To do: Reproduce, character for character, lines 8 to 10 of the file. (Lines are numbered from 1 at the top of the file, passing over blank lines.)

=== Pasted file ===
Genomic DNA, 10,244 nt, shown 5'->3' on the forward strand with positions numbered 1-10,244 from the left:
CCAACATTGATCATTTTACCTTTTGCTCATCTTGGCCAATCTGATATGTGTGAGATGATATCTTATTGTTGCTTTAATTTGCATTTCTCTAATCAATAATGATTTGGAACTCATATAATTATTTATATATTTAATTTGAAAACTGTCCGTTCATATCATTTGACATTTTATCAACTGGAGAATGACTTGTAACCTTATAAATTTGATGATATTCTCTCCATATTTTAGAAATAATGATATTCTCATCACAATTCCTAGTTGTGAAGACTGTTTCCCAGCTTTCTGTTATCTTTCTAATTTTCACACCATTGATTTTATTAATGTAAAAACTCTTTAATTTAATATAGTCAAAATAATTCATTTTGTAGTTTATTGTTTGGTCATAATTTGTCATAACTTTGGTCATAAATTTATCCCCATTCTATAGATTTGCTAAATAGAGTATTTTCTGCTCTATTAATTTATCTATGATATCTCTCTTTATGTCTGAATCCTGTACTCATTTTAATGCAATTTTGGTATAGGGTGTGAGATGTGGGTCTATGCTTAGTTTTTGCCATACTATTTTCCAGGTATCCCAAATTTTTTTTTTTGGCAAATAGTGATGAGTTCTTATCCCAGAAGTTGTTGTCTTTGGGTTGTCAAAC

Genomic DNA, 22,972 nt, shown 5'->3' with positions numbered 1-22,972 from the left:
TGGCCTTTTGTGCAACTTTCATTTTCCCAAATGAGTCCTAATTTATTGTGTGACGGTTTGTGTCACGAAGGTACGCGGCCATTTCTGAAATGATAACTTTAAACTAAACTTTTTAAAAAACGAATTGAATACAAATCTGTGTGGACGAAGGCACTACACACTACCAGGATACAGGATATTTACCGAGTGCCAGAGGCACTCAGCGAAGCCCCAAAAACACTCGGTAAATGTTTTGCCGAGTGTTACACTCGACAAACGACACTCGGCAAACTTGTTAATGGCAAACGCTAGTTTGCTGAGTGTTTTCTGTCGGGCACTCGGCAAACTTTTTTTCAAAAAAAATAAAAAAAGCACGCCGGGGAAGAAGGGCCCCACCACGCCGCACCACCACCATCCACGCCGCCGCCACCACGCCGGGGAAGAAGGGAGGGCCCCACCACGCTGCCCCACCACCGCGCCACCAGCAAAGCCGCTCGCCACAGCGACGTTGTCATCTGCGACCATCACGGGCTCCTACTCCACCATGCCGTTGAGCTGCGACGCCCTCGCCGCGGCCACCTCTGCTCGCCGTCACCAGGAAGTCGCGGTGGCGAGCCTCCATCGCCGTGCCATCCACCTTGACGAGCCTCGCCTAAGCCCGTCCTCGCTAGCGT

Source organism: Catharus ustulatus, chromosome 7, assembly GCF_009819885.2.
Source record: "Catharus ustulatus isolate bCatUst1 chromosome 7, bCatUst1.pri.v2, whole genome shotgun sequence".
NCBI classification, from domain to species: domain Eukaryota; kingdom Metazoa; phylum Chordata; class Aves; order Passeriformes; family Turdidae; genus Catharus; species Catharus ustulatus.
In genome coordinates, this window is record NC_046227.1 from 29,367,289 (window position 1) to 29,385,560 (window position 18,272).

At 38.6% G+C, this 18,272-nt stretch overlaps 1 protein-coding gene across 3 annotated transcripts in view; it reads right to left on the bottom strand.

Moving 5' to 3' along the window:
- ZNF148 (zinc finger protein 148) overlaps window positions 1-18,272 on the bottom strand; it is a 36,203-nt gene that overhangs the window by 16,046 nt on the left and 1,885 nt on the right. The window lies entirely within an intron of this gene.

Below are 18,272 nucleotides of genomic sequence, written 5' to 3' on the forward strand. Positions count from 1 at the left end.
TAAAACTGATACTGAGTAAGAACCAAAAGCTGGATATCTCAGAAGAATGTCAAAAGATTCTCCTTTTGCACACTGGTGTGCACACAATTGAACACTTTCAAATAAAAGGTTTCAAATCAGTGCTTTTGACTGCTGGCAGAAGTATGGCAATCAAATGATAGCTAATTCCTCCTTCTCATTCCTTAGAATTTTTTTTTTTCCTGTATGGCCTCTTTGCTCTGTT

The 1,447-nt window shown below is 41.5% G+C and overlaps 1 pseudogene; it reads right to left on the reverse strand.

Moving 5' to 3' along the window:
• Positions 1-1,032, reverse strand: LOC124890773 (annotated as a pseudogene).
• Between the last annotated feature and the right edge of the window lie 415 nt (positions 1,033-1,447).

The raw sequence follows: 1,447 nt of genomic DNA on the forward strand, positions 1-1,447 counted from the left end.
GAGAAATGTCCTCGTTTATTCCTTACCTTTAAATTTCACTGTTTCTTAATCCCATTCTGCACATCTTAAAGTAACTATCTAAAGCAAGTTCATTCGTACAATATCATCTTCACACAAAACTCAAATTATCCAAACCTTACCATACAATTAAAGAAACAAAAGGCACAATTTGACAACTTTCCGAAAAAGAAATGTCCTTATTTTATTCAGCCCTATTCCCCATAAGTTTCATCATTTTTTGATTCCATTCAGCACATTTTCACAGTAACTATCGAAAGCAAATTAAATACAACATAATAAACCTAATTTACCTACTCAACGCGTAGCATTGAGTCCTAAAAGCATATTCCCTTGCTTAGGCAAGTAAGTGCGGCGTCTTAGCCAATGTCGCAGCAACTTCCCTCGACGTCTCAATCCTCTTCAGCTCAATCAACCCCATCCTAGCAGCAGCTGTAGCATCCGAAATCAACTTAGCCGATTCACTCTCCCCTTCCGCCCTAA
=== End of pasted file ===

In genome coordinates, this window is record NC_046227.1 from 29,367,289 (window position 1) to 29,385,560 (window position 18,272).

At 38.6% G+C, this 18,272-nt stretch overlaps 1 protein-coding gene across 3 annotated transcripts in view; it reads right to left on the bottom strand.

Moving 5' to 3' along the window: